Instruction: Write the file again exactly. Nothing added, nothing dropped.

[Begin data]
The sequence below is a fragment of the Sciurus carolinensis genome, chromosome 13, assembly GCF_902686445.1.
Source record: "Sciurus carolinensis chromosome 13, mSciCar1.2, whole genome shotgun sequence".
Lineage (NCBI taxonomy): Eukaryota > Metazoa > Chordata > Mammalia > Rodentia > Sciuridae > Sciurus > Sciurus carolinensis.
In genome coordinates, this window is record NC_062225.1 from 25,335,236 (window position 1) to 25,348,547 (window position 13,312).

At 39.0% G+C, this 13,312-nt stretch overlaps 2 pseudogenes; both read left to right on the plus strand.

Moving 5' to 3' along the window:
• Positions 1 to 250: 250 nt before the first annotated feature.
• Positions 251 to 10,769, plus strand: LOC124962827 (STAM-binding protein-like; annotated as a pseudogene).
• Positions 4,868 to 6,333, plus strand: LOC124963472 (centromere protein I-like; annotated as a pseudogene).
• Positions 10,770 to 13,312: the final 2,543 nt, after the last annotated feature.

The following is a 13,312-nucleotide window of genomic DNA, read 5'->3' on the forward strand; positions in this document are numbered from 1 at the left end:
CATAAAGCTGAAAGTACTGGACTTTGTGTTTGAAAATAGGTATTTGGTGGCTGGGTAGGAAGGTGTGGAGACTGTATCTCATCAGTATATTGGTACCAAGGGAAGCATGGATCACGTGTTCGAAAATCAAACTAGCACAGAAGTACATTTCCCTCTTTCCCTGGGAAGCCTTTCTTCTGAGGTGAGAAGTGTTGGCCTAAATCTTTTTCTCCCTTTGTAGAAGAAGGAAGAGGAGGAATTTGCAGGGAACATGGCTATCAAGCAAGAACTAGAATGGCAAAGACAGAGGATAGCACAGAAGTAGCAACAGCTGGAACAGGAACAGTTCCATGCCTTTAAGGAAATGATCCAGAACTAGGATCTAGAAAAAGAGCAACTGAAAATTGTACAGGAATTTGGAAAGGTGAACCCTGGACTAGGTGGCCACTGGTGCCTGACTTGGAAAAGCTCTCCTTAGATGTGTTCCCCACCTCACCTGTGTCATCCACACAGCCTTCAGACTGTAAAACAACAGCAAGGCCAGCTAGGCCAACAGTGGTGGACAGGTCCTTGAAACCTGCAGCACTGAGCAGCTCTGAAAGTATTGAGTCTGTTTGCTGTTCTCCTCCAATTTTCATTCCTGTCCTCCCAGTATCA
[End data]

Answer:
The sequence below is a fragment of the Sciurus carolinensis genome, chromosome 13, assembly GCF_902686445.1.
Source record: "Sciurus carolinensis chromosome 13, mSciCar1.2, whole genome shotgun sequence".
Lineage (NCBI taxonomy): Eukaryota > Metazoa > Chordata > Mammalia > Rodentia > Sciuridae > Sciurus > Sciurus carolinensis.
In genome coordinates, this window is record NC_062225.1 from 25,335,236 (window position 1) to 25,348,547 (window position 13,312).

At 39.0% G+C, this 13,312-nt stretch overlaps 2 pseudogenes; both read left to right on the plus strand.

Moving 5' to 3' along the window:
• Positions 1 to 250: 250 nt before the first annotated feature.
• Positions 251 to 10,769, plus strand: LOC124962827 (STAM-binding protein-like; annotated as a pseudogene).
• Positions 4,868 to 6,333, plus strand: LOC124963472 (centromere protein I-like; annotated as a pseudogene).
• Positions 10,770 to 13,312: the final 2,543 nt, after the last annotated feature.

The following is a 13,312-nucleotide window of genomic DNA, read 5'->3' on the forward strand; positions in this document are numbered from 1 at the left end:
CATAAAGCTGAAAGTACTGGACTTTGTGTTTGAAAATAGGTATTTGGTGGCTGGGTAGGAAGGTGTGGAGACTGTATCTCATCAGTATATTGGTACCAAGGGAAGCATGGATCACGTGTTCGAAAATCAAACTAGCACAGAAGTACATTTCCCTCTTTCCCTGGGAAGCCTTTCTTCTGAGGTGAGAAGTGTTGGCCTAAATCTTTTTCTCCCTTTGTAGAAGAAGGAAGAGGAGGAATTTGCAGGGAACATGGCTATCAAGCAAGAACTAGAATGGCAAAGACAGAGGATAGCACAGAAGTAGCAACAGCTGGAACAGGAACAGTTCCATGCCTTTAAGGAAATGATCCAGAACTAGGATCTAGAAAAAGAGCAACTGAAAATTGTACAGGAATTTGGAAAGGTGAACCCTGGACTAGGTGGCCACTGGTGCCTGACTTGGAAAAGCTCTCCTTAGATGTGTTCCCCACCTCACCTGTGTCATCCACACAGCCTTCAGACTGTAAAACAACAGCAAGGCCAGCTAGGCCAACAGTGGTGGACAGGTCCTTGAAACCTGCAGCACTGAGCAGCTCTGAAAGTATTGAGTCTGTTTGCTGTTCTCCTCCAATTTTCATTCCTGTCCTCCCAGTATCA